Flue, it's hurting you. Any excuse you give yourself to continue is a bad excuse. I know the other pain is bad, but there are other ways to deal with it that aren't going to kill you. If you need help to stop, please seek it.

 

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1 hour ago, Cerberus said:

There's nowhere you can go here that I won't pop up to harass you.

That genuinely made me laugh. ūü§£. Have I mentioned that I like you? I don't have an addictive nature. Lucky again I suppose, and trying my best to fuck that up. I don't drink because I need to. I've been a total piss head but it's never threatened to become alcoholism. I stop. And that's a problem in a way. I am excellent at being drunk. Never going to be an alcoholic, despite my apparent efforts. I'm like a super hero in that way. And ignore mentioning the absolute miserable shit I said. No, what? Everything is fine. I know that might sound naive saying that I'm somehow immune to addiction, but it's had plently of opportunities and it hasn't happened. So I'm not an alcoholic, I'm just a fucking idiot.

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8 hours ago, Fluent In Silence said:

I don't have an addictive nature. Lucky again I suppose, and trying my best to fuck that up. I don't drink because I need to. I've been a total piss head but it's never threatened to become alcoholism. I stop. And that's a problem in a way. I am excellent at being drunk. Never going to be an alcoholic, despite my apparent efforts. I'm like a super hero in that way. And ignore mentioning the absolute miserable shit I said. No, what? Everything is fine. I know that might sound naive saying that I'm somehow immune to addiction, but it's had plently of opportunities and it hasn't happened. So I'm not an alcoholic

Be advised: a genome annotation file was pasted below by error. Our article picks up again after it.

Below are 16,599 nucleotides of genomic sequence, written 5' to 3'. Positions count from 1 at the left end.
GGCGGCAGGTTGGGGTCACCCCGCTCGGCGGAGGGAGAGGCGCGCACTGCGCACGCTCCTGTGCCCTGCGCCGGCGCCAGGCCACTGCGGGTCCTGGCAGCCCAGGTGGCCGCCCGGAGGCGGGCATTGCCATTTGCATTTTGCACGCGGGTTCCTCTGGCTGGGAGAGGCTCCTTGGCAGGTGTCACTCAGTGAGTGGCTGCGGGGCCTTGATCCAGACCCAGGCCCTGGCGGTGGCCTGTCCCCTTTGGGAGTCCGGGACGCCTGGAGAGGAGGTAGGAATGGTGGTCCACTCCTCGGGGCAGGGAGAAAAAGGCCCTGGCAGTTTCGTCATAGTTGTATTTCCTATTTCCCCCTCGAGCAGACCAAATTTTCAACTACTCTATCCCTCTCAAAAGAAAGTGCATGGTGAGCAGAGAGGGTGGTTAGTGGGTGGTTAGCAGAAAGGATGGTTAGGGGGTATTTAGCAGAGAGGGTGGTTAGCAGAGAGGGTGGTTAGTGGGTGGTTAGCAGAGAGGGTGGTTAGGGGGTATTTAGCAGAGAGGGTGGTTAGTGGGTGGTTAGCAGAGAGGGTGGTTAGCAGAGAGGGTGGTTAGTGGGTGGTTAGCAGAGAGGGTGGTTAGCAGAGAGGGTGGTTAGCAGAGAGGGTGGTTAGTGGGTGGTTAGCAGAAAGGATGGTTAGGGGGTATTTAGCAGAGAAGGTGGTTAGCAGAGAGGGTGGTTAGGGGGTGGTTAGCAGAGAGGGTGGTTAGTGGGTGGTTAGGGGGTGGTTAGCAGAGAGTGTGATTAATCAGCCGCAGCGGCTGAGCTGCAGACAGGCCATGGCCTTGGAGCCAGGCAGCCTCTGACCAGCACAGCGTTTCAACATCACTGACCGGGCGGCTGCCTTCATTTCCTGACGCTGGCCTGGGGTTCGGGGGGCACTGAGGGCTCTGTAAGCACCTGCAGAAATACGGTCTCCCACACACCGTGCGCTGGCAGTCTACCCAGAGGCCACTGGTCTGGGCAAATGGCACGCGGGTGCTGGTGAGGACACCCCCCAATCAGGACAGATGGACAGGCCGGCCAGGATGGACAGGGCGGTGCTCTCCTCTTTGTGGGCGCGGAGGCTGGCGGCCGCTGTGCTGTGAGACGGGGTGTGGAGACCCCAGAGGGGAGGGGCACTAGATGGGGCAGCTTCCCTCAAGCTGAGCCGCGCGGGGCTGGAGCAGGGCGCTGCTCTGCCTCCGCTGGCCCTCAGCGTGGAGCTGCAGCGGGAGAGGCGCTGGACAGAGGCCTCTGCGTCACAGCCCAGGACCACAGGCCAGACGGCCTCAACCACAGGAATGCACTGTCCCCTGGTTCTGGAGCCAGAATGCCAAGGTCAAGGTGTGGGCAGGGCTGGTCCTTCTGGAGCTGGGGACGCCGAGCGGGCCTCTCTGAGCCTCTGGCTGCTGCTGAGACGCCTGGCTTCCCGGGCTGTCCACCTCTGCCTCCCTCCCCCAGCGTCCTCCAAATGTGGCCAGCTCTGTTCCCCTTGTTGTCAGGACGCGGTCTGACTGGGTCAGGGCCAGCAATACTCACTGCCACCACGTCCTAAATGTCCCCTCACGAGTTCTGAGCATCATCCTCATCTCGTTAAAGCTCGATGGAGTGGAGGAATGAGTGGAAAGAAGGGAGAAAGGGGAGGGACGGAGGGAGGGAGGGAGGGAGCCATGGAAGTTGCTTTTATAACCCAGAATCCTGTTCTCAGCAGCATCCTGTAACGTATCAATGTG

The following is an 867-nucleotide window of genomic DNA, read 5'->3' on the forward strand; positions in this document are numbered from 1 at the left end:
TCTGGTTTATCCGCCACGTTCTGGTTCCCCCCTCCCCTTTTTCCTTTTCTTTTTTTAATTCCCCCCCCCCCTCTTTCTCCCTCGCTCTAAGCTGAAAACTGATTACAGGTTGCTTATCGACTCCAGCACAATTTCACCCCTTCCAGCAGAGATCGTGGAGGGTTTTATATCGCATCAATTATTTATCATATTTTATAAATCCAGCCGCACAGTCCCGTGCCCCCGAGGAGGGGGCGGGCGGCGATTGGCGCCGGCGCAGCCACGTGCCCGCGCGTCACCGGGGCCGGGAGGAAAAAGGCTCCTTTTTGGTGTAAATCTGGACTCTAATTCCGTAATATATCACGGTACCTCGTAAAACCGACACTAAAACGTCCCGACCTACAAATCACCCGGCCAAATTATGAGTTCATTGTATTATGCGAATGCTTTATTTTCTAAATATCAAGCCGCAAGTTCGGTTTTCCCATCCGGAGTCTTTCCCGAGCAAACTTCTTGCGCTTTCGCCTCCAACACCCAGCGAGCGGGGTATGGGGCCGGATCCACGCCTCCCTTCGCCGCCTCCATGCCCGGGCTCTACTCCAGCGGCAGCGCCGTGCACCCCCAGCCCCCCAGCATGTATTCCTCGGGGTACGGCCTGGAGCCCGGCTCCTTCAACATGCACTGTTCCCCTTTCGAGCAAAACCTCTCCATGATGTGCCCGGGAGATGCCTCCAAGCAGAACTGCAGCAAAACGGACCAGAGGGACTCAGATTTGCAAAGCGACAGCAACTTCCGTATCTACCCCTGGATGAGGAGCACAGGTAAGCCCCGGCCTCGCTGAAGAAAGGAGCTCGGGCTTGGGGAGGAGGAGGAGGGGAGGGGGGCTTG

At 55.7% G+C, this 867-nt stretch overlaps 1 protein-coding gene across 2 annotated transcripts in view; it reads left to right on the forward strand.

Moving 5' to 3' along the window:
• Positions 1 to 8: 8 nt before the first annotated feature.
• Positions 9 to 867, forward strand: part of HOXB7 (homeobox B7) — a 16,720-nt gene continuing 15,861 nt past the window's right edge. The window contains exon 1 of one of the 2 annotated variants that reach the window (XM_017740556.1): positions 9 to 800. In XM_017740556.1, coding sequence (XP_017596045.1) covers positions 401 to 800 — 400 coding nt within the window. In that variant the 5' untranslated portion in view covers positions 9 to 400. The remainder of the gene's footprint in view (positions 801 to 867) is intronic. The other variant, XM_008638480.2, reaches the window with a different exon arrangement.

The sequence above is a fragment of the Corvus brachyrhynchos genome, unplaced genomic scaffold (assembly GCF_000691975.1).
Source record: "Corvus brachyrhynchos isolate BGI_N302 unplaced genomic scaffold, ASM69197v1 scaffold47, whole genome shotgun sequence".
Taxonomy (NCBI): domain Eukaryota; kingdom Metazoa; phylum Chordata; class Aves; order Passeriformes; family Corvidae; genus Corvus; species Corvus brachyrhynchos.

Said every alcoholic, ever.

Mass. Of. Contradictions. You’re both acutely aware of the condition you’re in, and in denial at the same time.

It’s all right if you’re a fucking idiot. So am I, very frequently. But neither of us is a fucking idiot constantly, so there may be some hope for us.

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FYI from my experience.  Alcoholism is really really good at convincing you it's not there.  It's the superpower that's key to the addiction's survival.  You keep thinking your behavior is normal so you keep doing it and don't notice when you've slipped over the ledge.

A little over 20 years ago, I had been having a lot of problems at work, my friends had all vanished, and my sibling insisted I should "talk to someone."  So I went to a therapist.  She listened to me for about 2 minutes and ran out of the room and came back with an addiction counselor.  He said "go to the nearest hospital, tell them you're an alcoholic and need to be admitted for detox."  I laughed, thought that was the silliest thing.  I explained that I was not an alcoholic, I was just going through a hard time and couldn't figure out why.  I was also visibly shaking because I hadn't had my first drink of the day yet.  But somehow my brain did not compute "lose control of drinking every night and in the morning, shake and dry-heave until I have alcohol in my system" with being an alcoholic.  I was honestly shocked when he said it.  I'd been functioning with the abnormal drinking behavior for so long it felt normal and not like a problem.  It was just what I did with my free time.

I am an idiot very much like you describe.  Sometimes us idiots should listen to people like Cerberus.

I drink for the exact same reason - to feel comfortable in my skin.  The problem is that it quit working 20-some years ago and hasn't worked since.  If you think you're uncomfortable in your skin now, it's 100 times worse if you keep drinking.  Being away from the drink causes ugly anxiety and discomfort at first.  It keeps getting worse until you start having daily withdrawal symptoms, and then it feels like your skin is literally crawling.  And it seems like once you get to that point, you can't go back to when it was "not really a problem."